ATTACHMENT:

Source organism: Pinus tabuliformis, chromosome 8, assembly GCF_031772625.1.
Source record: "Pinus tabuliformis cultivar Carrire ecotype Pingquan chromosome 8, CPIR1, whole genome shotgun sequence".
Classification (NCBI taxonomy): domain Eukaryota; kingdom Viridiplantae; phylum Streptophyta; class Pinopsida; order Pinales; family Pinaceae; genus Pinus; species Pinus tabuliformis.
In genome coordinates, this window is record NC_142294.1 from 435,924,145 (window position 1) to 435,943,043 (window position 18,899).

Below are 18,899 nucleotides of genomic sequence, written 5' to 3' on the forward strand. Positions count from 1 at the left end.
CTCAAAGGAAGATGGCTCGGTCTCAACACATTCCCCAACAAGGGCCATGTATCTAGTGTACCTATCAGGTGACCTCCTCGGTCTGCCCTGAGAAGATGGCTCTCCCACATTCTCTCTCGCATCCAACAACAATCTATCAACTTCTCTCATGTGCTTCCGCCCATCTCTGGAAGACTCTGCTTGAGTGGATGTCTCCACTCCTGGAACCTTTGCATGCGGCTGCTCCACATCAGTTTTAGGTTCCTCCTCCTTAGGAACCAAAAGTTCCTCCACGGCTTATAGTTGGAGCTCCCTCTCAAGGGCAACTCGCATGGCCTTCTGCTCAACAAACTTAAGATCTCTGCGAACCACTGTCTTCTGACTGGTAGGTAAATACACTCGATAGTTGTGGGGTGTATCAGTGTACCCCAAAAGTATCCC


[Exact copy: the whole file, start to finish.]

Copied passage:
Source organism: Pinus tabuliformis, chromosome 8, assembly GCF_031772625.1.
Source record: "Pinus tabuliformis cultivar Carrire ecotype Pingquan chromosome 8, CPIR1, whole genome shotgun sequence".
Classification (NCBI taxonomy): domain Eukaryota; kingdom Viridiplantae; phylum Streptophyta; class Pinopsida; order Pinales; family Pinaceae; genus Pinus; species Pinus tabuliformis.
In genome coordinates, this window is record NC_142294.1 from 435,924,145 (window position 1) to 435,943,043 (window position 18,899).

Below are 18,899 nucleotides of genomic sequence, written 5' to 3' on the forward strand. Positions count from 1 at the left end.
CTCAAAGGAAGATGGCTCGGTCTCAACACATTCCCCAACAAGGGCCATGTATCTAGTGTACCTATCAGGTGACCTCCTCGGTCTGCCCTGAGAAGATGGCTCTCCCACATTCTCTCTCGCATCCAACAACAATCTATCAACTTCTCTCATGTGCTTCCGCCCATCTCTGGAAGACTCTGCTTGAGTGGATGTCTCCACTCCTGGAACCTTTGCATGCGGCTGCTCCACATCAGTTTTAGGTTCCTCCTCCTTAGGAACCAAAAGTTCCTCCACGGCTTATAGTTGGAGCTCCCTCTCAAGGGCAACTCGCATGGCCTTCTGCTCAACAAACTTAAGATCTCTGCGAACCACTGTCTTCTGACTGGTAGGTAAATACACTCGATAGTTGTGGGGTGTATCAGTGTACCCCAAAAGTATCCC